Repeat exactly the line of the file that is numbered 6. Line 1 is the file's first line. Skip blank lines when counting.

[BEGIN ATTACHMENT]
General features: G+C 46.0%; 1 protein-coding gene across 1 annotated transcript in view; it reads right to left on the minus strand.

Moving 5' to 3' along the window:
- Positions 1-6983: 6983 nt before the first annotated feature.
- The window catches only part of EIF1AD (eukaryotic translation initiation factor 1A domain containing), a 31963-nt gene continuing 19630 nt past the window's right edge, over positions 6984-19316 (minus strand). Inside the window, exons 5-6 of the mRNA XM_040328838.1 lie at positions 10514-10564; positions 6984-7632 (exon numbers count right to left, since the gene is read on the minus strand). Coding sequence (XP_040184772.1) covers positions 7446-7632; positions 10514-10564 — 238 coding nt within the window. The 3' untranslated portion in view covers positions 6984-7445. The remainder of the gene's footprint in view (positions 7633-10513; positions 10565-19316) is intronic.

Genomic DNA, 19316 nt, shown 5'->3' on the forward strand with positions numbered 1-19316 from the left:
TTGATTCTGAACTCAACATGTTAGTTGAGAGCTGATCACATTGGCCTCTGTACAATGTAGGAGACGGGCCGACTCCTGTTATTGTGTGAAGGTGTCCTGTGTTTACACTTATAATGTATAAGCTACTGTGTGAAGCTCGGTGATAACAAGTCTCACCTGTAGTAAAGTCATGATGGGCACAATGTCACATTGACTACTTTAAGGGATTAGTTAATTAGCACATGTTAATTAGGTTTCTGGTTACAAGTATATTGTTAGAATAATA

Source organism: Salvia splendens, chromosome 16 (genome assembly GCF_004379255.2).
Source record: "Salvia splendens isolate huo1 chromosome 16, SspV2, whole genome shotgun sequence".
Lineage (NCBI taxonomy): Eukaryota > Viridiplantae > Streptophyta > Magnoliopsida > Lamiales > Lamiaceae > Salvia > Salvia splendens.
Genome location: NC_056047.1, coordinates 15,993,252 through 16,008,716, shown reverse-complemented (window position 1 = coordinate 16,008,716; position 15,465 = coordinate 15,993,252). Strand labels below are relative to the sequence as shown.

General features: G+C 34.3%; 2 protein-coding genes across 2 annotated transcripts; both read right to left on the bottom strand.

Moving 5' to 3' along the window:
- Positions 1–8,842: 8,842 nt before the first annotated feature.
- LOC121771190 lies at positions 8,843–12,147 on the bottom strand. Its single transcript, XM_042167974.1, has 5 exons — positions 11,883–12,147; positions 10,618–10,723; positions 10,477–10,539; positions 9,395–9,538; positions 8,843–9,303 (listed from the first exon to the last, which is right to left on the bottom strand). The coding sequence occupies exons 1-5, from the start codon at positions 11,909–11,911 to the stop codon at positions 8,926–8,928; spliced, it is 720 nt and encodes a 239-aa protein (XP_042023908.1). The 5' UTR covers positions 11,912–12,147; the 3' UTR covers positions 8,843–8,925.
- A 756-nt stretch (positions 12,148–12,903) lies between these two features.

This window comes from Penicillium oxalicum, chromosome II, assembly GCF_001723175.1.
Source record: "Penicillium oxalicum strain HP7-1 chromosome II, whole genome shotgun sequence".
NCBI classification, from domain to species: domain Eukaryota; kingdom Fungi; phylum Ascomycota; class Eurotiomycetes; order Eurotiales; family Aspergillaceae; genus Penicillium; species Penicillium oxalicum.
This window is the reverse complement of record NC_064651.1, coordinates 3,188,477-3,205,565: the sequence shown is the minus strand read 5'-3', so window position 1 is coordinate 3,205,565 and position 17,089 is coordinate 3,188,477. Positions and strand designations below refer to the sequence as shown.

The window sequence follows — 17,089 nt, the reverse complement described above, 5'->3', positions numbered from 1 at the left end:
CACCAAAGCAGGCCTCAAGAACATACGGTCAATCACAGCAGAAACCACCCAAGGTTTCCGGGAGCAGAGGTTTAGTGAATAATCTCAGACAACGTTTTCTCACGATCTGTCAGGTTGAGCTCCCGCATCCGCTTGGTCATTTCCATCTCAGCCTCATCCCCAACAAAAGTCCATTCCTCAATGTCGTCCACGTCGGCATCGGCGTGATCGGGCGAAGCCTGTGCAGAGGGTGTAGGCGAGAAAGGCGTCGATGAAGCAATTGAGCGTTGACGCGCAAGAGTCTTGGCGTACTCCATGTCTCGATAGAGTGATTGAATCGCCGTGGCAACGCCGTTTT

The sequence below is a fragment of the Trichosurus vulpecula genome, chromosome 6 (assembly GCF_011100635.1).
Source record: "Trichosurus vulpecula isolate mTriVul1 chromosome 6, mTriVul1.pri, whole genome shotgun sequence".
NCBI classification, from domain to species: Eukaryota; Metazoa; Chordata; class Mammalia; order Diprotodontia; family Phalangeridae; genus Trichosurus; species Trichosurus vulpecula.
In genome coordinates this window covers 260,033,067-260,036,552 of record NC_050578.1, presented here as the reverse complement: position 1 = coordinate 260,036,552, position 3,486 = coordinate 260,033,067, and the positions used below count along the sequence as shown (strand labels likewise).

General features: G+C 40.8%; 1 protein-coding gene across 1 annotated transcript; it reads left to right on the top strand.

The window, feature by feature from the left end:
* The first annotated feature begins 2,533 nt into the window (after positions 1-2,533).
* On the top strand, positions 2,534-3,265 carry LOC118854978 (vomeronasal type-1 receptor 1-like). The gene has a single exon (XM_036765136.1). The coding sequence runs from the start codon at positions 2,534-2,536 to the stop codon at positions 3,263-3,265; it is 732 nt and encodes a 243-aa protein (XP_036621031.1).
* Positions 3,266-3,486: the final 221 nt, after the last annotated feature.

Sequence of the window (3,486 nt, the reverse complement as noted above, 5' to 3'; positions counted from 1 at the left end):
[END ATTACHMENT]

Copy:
TTGATTCTGAACTCAACATGTTAGTTGAGAGCTGATCACATTGGCCTCTGTACAATGTAGGAGACGGGCCGACTCCTGTTATTGTGTGAAGGTGTCCTGTGTTTACACTTATAATGTATAAGCTACTGTGTGAAGCTCGGTGATAACAAGTCTCACCTGTAGTAAAGTCATGATGGGCACAATGTCACATTGACTACTTTAAGGGATTAGTTAATTAGCACATGTTAATTAGGTTTCTGGTTACAAGTATATTGTTAGAATAATA